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Category: Holidays

Did you know that January 1 wasn’t always January 1? The grandparents and parents of our Regency heroes and heroines would have known a year when January 1 followed March 24. What’s more, that year they would lose a whole eleven days that September.

Until 1752 Britain and the British Empire, including the American colonies, still followed the Julian Calendar, established in the time of Julius Caesar, which made the year 365 days long and used leap years, but the calendar had an error that made the Spring equinox drift from its date of March 21. Two hundred years earlier, though, astronomers convinced Pope Gregory to change to a calendar based on the  solar calendar that kept the equinox on March 21, important, because that was how they calculated when Easter would be.

Most of the Catholic countries adopted this Gregorian calendar in the 1500s, but Britain refused to switch to that “papist” system. You can imagine how confusing using two different calendars could be to travelers and traders.

And how disruptive changing the calendar would be to birthdays, festival days, paydays, dated contracts–any number of things.

In 1752 in Britain, March 25 became January 1, the start of a new year. But more adjustment was necessary to bring things in line with the Gregorian calendar, so Wednesday September 2, 1752, was followed by Thursday September 14, 1752, “losing” eleven days.

In 1752 William Willett of Endon bet that he could dance non-stop for twelve days. He started dancing on September 2, danced all night and stopped the next day–Sept 14. Twelve days! He won the bet.

The Whigs, who were more progressive and were convinced by the science of why the change was needed, supported the change. The conservative Tories were opposed and protested under the slogan, “Give Us Our Eleven Days.”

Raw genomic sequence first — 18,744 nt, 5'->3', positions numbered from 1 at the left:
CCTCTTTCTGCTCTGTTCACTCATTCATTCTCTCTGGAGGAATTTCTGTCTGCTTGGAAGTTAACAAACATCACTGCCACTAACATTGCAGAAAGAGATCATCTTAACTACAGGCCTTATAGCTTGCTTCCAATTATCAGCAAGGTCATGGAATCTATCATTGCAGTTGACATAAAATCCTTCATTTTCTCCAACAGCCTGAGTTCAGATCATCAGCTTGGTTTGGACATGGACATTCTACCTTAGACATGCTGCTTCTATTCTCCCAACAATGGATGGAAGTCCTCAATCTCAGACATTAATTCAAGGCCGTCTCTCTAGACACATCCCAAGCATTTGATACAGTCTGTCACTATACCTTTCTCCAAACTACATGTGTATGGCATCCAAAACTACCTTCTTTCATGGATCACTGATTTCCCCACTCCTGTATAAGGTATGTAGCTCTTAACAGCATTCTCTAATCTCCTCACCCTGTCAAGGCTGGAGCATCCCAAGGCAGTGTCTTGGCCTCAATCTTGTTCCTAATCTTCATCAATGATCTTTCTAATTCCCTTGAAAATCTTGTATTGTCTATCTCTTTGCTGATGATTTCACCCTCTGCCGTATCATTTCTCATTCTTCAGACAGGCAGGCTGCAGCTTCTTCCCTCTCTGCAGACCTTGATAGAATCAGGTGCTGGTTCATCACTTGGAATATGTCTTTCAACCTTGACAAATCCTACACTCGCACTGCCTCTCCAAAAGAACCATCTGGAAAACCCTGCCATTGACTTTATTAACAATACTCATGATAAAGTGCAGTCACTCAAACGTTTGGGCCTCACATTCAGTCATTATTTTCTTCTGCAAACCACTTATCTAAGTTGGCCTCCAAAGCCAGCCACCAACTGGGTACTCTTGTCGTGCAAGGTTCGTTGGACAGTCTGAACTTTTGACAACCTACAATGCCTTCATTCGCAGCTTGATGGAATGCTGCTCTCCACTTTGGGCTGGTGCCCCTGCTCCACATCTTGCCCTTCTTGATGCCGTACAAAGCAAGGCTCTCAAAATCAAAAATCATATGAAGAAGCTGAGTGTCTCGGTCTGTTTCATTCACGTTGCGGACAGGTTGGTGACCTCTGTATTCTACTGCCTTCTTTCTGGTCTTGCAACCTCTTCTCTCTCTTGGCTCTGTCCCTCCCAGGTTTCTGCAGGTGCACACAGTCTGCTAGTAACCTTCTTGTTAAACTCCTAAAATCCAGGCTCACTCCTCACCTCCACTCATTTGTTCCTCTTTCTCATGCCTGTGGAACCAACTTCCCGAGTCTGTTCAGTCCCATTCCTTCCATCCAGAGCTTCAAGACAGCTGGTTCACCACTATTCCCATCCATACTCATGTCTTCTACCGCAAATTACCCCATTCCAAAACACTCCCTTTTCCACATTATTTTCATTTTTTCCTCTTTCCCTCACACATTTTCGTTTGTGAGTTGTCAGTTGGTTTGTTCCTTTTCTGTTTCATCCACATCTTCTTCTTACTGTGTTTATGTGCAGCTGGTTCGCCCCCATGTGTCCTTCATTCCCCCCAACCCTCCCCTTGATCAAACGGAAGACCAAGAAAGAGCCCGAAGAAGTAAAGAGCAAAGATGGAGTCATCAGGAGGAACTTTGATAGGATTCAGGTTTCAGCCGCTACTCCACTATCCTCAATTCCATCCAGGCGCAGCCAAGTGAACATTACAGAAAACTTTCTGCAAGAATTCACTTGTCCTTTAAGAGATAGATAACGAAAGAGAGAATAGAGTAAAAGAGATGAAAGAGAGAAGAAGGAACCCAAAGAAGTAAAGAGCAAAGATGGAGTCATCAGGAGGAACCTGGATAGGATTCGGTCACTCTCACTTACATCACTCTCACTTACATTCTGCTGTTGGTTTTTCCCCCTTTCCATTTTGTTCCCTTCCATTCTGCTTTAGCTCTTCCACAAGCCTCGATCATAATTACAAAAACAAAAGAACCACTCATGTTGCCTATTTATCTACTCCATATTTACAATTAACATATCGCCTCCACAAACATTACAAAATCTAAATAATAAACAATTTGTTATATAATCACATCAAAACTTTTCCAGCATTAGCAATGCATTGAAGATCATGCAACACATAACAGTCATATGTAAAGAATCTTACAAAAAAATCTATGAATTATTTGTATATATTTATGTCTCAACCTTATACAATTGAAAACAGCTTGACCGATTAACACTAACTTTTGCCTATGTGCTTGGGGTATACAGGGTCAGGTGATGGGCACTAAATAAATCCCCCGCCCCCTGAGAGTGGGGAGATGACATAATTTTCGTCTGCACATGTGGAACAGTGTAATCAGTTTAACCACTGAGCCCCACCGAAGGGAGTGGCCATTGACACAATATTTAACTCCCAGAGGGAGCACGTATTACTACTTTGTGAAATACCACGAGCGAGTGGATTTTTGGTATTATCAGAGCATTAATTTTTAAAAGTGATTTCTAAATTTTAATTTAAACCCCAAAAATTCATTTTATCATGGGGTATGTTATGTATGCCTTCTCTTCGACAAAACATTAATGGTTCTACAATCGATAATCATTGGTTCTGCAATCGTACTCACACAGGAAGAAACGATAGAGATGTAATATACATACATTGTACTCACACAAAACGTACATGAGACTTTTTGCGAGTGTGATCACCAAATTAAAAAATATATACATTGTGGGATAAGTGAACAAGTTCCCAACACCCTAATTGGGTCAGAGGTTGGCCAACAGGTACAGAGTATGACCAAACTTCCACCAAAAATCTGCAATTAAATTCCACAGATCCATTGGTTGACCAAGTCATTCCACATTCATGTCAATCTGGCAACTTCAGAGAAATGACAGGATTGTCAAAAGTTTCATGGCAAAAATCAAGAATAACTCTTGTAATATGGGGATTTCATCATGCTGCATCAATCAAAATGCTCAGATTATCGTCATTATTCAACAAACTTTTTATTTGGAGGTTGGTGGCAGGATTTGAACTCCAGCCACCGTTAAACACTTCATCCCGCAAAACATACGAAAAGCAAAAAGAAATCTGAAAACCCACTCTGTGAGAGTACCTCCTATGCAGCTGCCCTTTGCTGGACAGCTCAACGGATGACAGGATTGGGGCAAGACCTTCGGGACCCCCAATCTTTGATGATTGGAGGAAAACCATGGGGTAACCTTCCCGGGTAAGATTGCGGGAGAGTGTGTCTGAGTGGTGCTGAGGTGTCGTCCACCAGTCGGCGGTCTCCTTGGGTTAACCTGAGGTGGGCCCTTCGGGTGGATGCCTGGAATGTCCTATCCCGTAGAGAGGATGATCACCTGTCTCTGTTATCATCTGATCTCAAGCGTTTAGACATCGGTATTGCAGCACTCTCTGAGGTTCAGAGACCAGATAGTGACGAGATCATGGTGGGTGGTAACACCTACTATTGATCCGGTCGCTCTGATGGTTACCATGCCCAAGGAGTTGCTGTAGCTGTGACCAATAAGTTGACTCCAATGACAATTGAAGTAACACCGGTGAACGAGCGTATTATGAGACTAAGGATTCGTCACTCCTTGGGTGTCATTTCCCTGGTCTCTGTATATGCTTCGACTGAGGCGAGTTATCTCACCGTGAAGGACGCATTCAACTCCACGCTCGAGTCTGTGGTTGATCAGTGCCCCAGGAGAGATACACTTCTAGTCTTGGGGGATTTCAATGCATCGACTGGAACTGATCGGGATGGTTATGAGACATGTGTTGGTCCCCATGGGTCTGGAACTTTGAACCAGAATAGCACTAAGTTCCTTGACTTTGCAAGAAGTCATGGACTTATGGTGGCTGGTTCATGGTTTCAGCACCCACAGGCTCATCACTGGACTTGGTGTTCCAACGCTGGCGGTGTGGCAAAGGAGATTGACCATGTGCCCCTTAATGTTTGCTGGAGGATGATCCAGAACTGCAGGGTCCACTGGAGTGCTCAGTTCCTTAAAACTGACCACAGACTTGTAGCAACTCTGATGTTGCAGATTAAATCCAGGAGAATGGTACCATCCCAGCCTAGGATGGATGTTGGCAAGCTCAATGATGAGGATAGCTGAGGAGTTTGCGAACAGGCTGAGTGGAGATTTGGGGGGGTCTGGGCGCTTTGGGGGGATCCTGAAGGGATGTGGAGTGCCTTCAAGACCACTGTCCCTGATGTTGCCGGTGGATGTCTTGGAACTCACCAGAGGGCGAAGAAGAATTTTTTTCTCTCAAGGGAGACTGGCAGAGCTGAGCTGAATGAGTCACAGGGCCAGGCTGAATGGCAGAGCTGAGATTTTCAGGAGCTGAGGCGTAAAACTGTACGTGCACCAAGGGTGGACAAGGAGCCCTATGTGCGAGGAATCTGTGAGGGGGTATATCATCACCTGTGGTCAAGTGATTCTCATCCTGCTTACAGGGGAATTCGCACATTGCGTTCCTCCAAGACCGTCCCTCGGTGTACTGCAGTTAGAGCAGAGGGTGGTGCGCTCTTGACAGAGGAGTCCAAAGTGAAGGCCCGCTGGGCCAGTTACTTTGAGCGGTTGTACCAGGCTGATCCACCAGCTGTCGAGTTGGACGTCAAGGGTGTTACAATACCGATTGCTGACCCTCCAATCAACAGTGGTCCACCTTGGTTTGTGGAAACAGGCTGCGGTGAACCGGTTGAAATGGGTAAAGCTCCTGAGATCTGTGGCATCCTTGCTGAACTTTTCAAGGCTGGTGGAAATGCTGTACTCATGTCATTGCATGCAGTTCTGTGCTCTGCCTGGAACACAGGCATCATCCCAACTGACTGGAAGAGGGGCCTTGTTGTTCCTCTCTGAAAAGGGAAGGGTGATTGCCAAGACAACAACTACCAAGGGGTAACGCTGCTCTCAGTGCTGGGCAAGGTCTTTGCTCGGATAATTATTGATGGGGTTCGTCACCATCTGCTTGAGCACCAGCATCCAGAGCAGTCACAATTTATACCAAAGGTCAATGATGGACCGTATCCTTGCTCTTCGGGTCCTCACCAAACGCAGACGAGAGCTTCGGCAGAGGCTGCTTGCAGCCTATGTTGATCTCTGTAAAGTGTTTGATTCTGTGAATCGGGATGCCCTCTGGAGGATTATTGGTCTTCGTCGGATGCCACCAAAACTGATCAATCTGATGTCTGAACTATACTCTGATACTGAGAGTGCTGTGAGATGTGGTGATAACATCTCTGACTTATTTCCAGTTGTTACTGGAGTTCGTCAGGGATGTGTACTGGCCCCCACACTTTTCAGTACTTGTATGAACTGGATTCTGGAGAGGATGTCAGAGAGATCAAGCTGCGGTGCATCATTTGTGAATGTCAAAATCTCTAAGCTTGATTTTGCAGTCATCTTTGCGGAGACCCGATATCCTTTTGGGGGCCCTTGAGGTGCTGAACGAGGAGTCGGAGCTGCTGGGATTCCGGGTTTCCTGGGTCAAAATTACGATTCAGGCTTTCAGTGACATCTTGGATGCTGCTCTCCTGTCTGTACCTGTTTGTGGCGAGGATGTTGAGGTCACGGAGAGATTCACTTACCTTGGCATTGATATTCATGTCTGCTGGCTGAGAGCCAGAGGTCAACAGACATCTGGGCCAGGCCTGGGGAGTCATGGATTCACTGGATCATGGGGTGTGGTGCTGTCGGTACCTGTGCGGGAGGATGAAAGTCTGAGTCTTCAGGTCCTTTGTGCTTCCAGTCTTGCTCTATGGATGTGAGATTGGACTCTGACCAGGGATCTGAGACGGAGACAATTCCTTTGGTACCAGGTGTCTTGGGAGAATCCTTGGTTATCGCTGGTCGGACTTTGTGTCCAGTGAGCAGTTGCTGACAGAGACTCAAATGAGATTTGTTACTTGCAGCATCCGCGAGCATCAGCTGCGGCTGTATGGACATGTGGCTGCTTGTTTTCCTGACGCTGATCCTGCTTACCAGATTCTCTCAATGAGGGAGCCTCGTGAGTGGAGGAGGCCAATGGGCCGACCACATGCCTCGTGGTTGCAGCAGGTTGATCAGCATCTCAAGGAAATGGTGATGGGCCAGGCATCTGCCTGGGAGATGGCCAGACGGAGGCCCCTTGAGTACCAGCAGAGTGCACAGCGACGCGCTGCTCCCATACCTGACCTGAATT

In 1755 Hogarth released a satirical print called An Election Entertainment depicting a tavern scene with some bawdy Whigs celebrating while Tories outside protested, “Give us our eleven days.” Apparently, though, citizens did not really riot in the streets believing they’d lost eleven days, as many believe. Hogarth’s print is thought to have contributed to this idea. 

If you’d like to learn more about the differences in the Gregorian and Julian calendars, here’s the Wikipedia link.

Mothering-Sunday-BannerIf you assumed that the British holiday of “Mothering Sunday” (this coming Sunday) is the equivalent of the American “Mother’s Day”, only celebrated two months sooner, you’d be making a historical mistake that even lots of Brits make. While it may be mostly true today, that was not always so. Mothering Sunday as observed in Regency times, and centuries before, sprang from both religious and more practical concerns. Did it still have anything to do with honoring mothers? If it didn’t, where does the name come from? Read on, my friends.